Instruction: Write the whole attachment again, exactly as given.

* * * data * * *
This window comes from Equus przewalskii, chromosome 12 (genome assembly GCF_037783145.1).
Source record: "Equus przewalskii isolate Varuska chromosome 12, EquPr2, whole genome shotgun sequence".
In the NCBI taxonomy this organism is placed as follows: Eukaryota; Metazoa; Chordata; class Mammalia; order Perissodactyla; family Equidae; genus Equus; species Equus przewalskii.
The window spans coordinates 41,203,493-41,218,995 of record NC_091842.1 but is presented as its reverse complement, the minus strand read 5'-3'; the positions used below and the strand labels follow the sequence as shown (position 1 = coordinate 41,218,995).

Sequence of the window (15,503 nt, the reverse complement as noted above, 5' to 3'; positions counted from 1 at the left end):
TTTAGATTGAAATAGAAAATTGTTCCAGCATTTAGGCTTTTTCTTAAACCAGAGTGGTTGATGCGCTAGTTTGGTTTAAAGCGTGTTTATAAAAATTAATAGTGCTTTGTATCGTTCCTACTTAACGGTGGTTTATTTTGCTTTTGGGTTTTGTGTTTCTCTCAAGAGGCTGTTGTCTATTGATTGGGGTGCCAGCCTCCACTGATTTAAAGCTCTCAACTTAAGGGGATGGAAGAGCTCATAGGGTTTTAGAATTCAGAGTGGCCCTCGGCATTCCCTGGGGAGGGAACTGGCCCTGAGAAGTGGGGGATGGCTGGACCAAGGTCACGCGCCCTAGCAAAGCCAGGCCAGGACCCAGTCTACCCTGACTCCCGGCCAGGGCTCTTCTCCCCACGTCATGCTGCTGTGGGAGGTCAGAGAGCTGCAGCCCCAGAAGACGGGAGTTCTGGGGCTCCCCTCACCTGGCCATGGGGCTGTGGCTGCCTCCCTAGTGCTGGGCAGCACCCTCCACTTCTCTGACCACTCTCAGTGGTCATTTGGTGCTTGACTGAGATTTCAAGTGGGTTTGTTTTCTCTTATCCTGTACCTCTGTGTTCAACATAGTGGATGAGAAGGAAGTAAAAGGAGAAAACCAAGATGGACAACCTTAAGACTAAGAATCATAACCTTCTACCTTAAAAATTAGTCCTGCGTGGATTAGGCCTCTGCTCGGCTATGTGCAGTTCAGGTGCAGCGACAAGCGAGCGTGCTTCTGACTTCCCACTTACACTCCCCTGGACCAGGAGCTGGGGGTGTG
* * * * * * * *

This window comes from Equus przewalskii, chromosome 12 (genome assembly GCF_037783145.1).
Source record: "Equus przewalskii isolate Varuska chromosome 12, EquPr2, whole genome shotgun sequence".
In the NCBI taxonomy this organism is placed as follows: Eukaryota; Metazoa; Chordata; class Mammalia; order Perissodactyla; family Equidae; genus Equus; species Equus przewalskii.
The window spans coordinates 41,203,493-41,218,995 of record NC_091842.1 but is presented as its reverse complement, the minus strand read 5'-3'; the positions used below and the strand labels follow the sequence as shown (position 1 = coordinate 41,218,995).

Sequence of the window (15,503 nt, the reverse complement as noted above, 5' to 3'; positions counted from 1 at the left end):
TTTAGATTGAAATAGAAAATTGTTCCAGCATTTAGGCTTTTTCTTAAACCAGAGTGGTTGATGCGCTAGTTTGGTTTAAAGCGTGTTTATAAAAATTAATAGTGCTTTGTATCGTTCCTACTTAACGGTGGTTTATTTTGCTTTTGGGTTTTGTGTTTCTCTCAAGAGGCTGTTGTCTATTGATTGGGGTGCCAGCCTCCACTGATTTAAAGCTCTCAACTTAAGGGGATGGAAGAGCTCATAGGGTTTTAGAATTCAGAGTGGCCCTCGGCATTCCCTGGGGAGGGAACTGGCCCTGAGAAGTGGGGGATGGCTGGACCAAGGTCACGCGCCCTAGCAAAGCCAGGCCAGGACCCAGTCTACCCTGACTCCCGGCCAGGGCTCTTCTCCCCACGTCATGCTGCTGTGGGAGGTCAGAGAGCTGCAGCCCCAGAAGACGGGAGTTCTGGGGCTCCCCTCACCTGGCCATGGGGCTGTGGCTGCCTCCCTAGTGCTGGGCAGCACCCTCCACTTCTCTGACCACTCTCAGTGGTCATTTGGTGCTTGACTGAGATTTCAAGTGGGTTTGTTTTCTCTTATCCTGTACCTCTGTGTTCAACATAGTGGATGAGAAGGAAGTAAAAGGAGAAAACCAAGATGGACAACCTTAAGACTAAGAATCATAACCTTCTACCTTAAAAATTAGTCCTGCGTGGATTAGGCCTCTGCTCGGCTATGTGCAGTTCAGGTGCAGCGACAAGCGAGCGTGCTTCTGACTTCCCACTTACACTCCCCTGGACCAGGAGCTGGGGGTGTG